The oil pump itself is virtually noise-free as it is powered by electricity and, when I visited, there was nobody working nearby. The enclosure is some distance away from the centre of the Bay and partially screened by bushes so it is invisible to many visitors. Nevertheless, I find it incongruous to come across an oil well in this isolated, somewhat desolate and very natural place. To give myself some perspective I went to see more of the bay.
The beach is accessible down a precarious wooden stairway through a break in the cliffs, the Gaulter Gap, a narrow valley containing a fast-flowing stream. It’s a stony beach with pebbles, rocks and sand of many shades of grey, giving way to the dark stone ledges. These are visible at low tide reaching outwards into the sea and tilting slightly upwards to the west. The ledges provide great opportunities for rock-pooling and Ralph Wightman also speaks of a game of pebble bowls played along them.
Near the Gaulter Gap the natural feel of the beach is rudely interrupted by a white cylindrical WW2 military pillbox standing on the beach looking as though someone planned to take it away but forgot. It used to sit on the cliff and its current position gives us an idea of how much erosion has occurred in the passing of 70 years.
The beach is backed by grass-topped cliffs about 10 metres high containing distinct layers of rocks of different colours and textures. Bands of pale reddish brown and grey rock appear repeatedly in a semi-rhythmic pattern; differences in the hardness of the rocks and their resistance to erosion give the cliffs texture and a fascinating mosaic of colours. The rock layering in the cliffs make this both a geologist’s paradise and a geological time machine as each of the layers represents a discrete event in the Jurassic period, 200-150 million years ago.
Within the grey layers of rock is an oil shale for which Kimmeridge has been justifiably famous in the past. The richest deposits of oil shale, the “Blackstone”, are found in cliffs east of the bay. The Blackstone contains flammable hydrocarbons and used to be called “Kimmeridge Coal”. For many years it was used as a fuel, initially for cooking and heating and later for various industrial enterprises despite its high sulphur content and foul smell when burnt. In the 19th century it was mined here on an industrial scale and processed to make a range of petroleum products in Wareham and Weymouth in a series of short-lived enterprises.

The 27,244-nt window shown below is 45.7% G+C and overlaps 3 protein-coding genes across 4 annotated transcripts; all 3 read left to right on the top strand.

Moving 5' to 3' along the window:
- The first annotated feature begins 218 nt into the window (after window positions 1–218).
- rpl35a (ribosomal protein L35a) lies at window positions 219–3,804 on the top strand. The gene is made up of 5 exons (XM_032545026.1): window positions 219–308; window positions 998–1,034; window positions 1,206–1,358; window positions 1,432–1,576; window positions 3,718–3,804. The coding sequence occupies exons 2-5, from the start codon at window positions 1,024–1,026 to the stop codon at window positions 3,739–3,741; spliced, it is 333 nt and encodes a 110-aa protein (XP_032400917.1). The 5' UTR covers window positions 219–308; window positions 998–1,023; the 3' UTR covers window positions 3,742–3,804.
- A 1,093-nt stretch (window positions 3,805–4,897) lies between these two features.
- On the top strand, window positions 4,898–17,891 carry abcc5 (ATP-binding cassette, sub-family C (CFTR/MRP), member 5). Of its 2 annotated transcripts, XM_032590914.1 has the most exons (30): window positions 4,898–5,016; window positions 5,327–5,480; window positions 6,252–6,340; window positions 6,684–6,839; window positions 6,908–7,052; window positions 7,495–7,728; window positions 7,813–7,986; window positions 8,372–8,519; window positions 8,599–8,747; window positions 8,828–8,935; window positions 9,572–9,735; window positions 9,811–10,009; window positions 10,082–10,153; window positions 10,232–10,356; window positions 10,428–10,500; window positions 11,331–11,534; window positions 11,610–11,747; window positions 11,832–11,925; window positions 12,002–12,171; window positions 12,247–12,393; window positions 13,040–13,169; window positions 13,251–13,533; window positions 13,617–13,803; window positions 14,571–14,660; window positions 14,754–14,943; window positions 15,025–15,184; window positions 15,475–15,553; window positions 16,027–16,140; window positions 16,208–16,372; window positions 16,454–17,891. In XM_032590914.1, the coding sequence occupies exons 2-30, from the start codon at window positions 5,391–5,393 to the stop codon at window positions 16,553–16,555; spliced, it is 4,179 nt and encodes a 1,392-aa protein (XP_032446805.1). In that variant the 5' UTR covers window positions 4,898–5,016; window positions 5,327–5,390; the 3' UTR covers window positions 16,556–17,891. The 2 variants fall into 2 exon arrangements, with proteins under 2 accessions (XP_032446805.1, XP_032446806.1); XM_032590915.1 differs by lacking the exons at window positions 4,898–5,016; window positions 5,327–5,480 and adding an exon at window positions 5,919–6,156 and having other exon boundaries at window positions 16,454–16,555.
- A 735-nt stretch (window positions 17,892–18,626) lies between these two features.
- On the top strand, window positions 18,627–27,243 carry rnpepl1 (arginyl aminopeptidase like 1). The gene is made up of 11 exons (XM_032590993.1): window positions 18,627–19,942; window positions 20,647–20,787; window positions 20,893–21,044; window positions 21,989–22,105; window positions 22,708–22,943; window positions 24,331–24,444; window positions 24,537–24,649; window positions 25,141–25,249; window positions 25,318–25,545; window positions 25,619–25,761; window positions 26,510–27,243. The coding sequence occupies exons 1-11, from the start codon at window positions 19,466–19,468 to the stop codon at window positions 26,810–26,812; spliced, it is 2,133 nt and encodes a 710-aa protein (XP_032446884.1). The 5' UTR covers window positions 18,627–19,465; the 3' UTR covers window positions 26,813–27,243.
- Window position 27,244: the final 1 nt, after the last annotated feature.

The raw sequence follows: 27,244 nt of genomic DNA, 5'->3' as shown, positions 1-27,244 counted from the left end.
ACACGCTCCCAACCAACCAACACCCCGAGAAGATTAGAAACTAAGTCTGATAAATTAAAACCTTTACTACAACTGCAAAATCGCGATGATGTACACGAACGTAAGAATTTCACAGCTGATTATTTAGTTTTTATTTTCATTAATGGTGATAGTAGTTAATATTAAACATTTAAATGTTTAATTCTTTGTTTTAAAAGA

The oil shale contains flammable hydrocarbons but it does not contain crude oil. Crude oil forms when the remnants of microscopic animals and plants accumulate at the bottom of the sea and are subjected to conditions of high temperature and pressure. Organic molecules are gradually converted to crude oil and this is what happened, many millions of years ago, in the rocks deep below the oil pump. The oil shale deposits exposed in the cliffs began in the same way but were never subjected to high enough temperatures or pressures to produce mature crude oil.
It’s a pleasant walk along the beach and out along the ledges towards the eastern end of the bay with its slipway, its jumble of boats and the cluster of black-painted, former fishermen’s huts. Behind the huts and partially hidden in the bushes is a scrub-lined, stone stairway heading steeply upwards to the top of Hen Cliff, standing 100m over the bay. This is a hard climb but worth it for the coastal views and for getting close to the Clavell Tower, a 19th century folly and observatory. This three story tower with its Tuscan colonnade stands on Hen Cliff with long views over the bay and the coast. Decked out in pink render and pale stone, it certainly looks very smart. But so it should, as starting in 2006 it was taken apart piece by piece and reassembled 25 metres away from the original site to prevent it falling in to the sea as the cliff eroded. It opened again in 2008 as an upmarket holiday rental. The Tower is now an integral part of Kimmeridge Bay but, in the past, reactions were divided. Frederick Treves, for example, referred to a “ridiculous tower” but to the Dorset dialect poet, William Barnes, in his poem “The Leady’s Tower”, it was “stately”.
As I stood on the high cliff by the Clavell Tower, the full sweep of Kimmeridge Bay and its various landmarks were spread out below me. I had expected to be offended by the oil pump, fearing it might intrude on the natural world. But I was wrong: the oil pump is just one of several traces left by human hand at Kimmeridge Bay; it has little or no direct impact on the bay or its natural setting and is now part of the scenery. If you are looking to be offended by intrusions of the human on the natural, you could focus on the slew of wind-blown litter along the sides of the Gaulter Gap valley or the derelict, red fire engine gradually decaying behind the stone cottages.
A more fundamental question does, however, arise about whether we should continue to extract this oil. Towards the end of last year the Paris Agreement recognised the need to reduce greenhouse gas emissions in order to limit the increase in global average temperature above pre-industrial levels to 2 degrees or less. Although the Agreement can be criticised for its lack of enforceability, it clearly defines the climate change problem as one of greenhouse gas emissions. A major contributor to these emissions is the burning of fossil fuels such as the oil extracted underneath Kimmeridge Bay.